Rep. George Santos says he'd rather forfeit his $500,000 bond and go to jail than out the people who guaranteed the money: court docs

George Santos
Rep. George Santos on Capitol Hill on January 25, 2023.Andrew Harnik/AP Photo
  • Rep. George Santos asked a judge to keep the names of the guarantors of his $500,000 bond a secret.

  • The congressman said outing them would make them targets for job loss, violence, and death threats.

  • Santos said he'd rather forfeit his bond and go to jail than reveal his suretors' identities.

Rep. George Santos begged a judge not to reveal the names of the anonymous people who agreed to pony up a $500,000 bond to keep him out of jail as he fights criminal fraud charges.

And if the judge mandates that his guarantors be identified, Santos said he'd forfeit his bond and remain jailed until his trial, according to court documents obtained by Insider.

In a letter to US Judge Anne Shields late Monday, Santos, through his lawyer Joseph Murray, argued that divulging their names would subject them to a media frenzy, public ridicule, harassment, job loss, and potential violence.

"Here in the instant case, the suretors are likely to suffer great distress, may lose their jobs, and God forbid, may suffer physical injury," Murray wrote in a letter to the judge, which was obtained by Insider.

"My client would rather surrender to pretrial detainment than subject these suretors to what will inevitably come," Murray added.

In Monday's letter, Murray said he and Santos have been victims of harassment and death threats since his client was indicted last month and is sure that the same would happen to the suretors.

"There is little doubt that the suretors will suffer some unnecessary form of retaliation if their identities and employment are revealed," Murray wrote, adding that an unknown person called him as soon as he filed documents to the court last week.

"The fact that someone emailed me my own letter back to me soon after I filed it with the Court, tells us that they are just ready and waiting to pounce," the lawyer wrote. "A few hours later on Friday, June 2, 2023, I received a call wherein a male voice just shouted what sounded like, 'Who paid Santos' bond?' Again, they are just waiting to pounce on the suretors."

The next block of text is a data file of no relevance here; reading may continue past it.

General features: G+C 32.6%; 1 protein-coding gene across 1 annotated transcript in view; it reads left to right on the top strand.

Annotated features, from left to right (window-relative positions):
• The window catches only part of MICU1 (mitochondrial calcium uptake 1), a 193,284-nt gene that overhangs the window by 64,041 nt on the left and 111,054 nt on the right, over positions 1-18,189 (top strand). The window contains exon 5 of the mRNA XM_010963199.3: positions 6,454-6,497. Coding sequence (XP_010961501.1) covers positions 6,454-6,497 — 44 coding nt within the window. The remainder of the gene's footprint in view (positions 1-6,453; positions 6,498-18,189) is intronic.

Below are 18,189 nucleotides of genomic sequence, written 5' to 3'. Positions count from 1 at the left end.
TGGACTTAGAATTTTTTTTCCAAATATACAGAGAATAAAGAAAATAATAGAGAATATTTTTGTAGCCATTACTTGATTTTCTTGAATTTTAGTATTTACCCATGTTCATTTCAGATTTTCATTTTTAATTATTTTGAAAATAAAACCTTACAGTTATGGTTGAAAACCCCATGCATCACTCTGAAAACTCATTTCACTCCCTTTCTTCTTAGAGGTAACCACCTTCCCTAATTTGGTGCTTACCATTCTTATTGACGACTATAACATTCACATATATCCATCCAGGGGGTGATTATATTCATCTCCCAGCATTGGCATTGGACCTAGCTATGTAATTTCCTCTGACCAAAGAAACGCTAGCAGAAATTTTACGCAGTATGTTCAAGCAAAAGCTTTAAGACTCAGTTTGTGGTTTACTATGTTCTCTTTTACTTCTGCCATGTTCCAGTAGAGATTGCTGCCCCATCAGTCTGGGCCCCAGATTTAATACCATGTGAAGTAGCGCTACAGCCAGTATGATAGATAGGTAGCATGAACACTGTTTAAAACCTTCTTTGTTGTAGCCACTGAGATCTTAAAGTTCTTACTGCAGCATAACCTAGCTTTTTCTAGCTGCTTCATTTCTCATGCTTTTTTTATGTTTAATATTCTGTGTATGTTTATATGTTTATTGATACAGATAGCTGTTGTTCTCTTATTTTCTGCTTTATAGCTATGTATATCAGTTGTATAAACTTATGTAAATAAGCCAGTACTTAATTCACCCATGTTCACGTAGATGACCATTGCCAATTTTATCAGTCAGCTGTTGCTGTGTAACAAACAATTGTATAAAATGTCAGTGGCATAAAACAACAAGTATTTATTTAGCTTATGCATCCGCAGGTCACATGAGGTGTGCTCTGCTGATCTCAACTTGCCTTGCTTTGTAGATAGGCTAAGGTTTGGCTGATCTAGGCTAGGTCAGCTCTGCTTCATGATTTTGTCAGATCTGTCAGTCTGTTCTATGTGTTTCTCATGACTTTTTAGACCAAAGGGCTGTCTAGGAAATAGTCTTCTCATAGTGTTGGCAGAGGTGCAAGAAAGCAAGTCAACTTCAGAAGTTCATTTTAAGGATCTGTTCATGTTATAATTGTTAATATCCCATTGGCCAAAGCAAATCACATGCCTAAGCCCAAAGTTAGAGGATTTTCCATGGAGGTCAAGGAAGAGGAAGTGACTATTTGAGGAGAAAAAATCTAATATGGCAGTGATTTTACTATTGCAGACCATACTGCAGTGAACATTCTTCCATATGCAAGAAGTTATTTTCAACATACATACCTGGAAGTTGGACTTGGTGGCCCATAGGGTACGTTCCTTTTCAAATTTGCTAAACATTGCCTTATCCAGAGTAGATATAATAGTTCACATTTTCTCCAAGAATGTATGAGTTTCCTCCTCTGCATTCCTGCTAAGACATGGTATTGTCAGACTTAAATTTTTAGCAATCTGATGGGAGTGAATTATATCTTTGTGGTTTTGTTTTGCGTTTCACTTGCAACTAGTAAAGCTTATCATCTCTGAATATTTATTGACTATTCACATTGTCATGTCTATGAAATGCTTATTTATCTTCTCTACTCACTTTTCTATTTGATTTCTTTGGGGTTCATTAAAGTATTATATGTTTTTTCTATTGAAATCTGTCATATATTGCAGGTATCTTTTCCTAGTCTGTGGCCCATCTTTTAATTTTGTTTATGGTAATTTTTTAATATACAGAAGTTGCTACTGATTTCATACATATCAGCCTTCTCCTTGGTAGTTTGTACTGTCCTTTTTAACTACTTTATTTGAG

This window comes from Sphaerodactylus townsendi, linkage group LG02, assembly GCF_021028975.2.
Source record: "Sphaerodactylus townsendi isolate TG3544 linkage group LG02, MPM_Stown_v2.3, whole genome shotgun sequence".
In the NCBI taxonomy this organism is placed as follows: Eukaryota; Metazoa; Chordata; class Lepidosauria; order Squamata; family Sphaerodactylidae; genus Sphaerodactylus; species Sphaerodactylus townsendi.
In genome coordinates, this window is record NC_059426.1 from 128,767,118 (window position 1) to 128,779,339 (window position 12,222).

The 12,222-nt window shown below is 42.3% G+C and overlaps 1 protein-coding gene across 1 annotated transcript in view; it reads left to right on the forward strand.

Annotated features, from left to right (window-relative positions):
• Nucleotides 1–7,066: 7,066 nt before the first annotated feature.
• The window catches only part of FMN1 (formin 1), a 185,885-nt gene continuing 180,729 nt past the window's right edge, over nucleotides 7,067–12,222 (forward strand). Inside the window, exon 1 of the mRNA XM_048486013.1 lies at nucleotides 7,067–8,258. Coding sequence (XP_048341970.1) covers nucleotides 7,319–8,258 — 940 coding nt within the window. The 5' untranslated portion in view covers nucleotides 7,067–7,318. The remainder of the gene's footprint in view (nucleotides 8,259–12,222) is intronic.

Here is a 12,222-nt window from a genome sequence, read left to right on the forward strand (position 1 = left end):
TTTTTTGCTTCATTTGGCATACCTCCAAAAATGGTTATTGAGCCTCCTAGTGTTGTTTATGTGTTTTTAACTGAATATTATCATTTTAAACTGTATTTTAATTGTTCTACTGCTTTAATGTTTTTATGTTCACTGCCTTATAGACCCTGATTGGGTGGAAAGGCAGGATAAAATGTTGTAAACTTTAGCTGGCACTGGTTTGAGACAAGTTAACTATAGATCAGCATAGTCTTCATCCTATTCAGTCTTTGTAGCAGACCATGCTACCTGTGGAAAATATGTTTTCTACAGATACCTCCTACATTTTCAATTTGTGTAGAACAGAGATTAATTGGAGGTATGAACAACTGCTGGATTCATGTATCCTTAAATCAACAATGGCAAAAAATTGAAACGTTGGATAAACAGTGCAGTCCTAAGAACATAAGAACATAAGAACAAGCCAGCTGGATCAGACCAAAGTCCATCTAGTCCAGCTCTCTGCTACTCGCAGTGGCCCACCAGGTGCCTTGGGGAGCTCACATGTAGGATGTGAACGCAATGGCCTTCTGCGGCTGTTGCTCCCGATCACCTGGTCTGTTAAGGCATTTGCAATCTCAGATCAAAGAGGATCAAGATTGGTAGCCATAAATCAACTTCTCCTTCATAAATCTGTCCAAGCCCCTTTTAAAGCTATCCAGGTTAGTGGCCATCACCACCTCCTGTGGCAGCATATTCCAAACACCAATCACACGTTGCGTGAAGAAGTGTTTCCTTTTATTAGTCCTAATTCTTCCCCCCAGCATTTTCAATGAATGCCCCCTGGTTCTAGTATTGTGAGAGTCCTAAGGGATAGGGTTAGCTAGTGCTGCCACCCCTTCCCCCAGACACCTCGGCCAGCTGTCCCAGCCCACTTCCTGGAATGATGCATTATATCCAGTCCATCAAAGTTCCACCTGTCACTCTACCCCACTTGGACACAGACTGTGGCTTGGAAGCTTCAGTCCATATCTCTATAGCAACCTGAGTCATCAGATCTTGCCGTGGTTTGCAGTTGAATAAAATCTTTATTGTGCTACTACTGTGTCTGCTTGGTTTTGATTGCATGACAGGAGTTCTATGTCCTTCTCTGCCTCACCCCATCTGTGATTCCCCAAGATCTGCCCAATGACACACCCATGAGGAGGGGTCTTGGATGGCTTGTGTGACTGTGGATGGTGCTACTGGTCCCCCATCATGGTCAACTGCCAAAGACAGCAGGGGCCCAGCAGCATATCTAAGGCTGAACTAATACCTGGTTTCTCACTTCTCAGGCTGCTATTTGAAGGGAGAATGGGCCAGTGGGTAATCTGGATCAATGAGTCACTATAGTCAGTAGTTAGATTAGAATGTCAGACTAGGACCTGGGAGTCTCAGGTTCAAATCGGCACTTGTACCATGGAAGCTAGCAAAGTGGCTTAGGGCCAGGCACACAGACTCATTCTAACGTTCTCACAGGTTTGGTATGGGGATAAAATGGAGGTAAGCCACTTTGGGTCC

Shields didn't buy Santos' argument. On Tuesday, she ruled that she would reveal who's backing Santos' bond, according to a description of the order in the court's records system.

She said Santos and his attorneys have until noon on Friday to appeal the ruling. Santos' attorney declined to comment on the ruling and prosecutors did not immediately respond to a request for a statement on the judge's decision.

Last month, Shields held a clandestine hearing with the bond guarantors, court filings show, and their names have not been revealed to the public.

A media consortium — including Insider — has lobbied the court to divulge the names of the people who secured his bond, arguing that it was in the public interest.

"There is a compelling public interest in maintaining the greatest transparency possible in these proceedings, which involve criminal charges brought against a sitting member of the United States House of Representatives for fraud and theft of public money, among other alleged criminal conduct," the letter from the news organizations to the judge states.

A grand jury indicted Santos last month on 13 criminal charges, including fraud. Prosecutors allege Santos solicited donations that were purported to be for his campaign, but he instead spent on personal expenses. Prosecutors also allege he improperly collected unemployment benefits while he was collecting a six-figure salary and filed false financial disclosure reports to Congress for his two election campaigns.

Santos pleaded not guilty at his arraignment on May 10, has denied any wrongdoing, and pledged to vigorously defend himself from the charges.

Santos is due back in court later this month.

Read the original article on Business Insider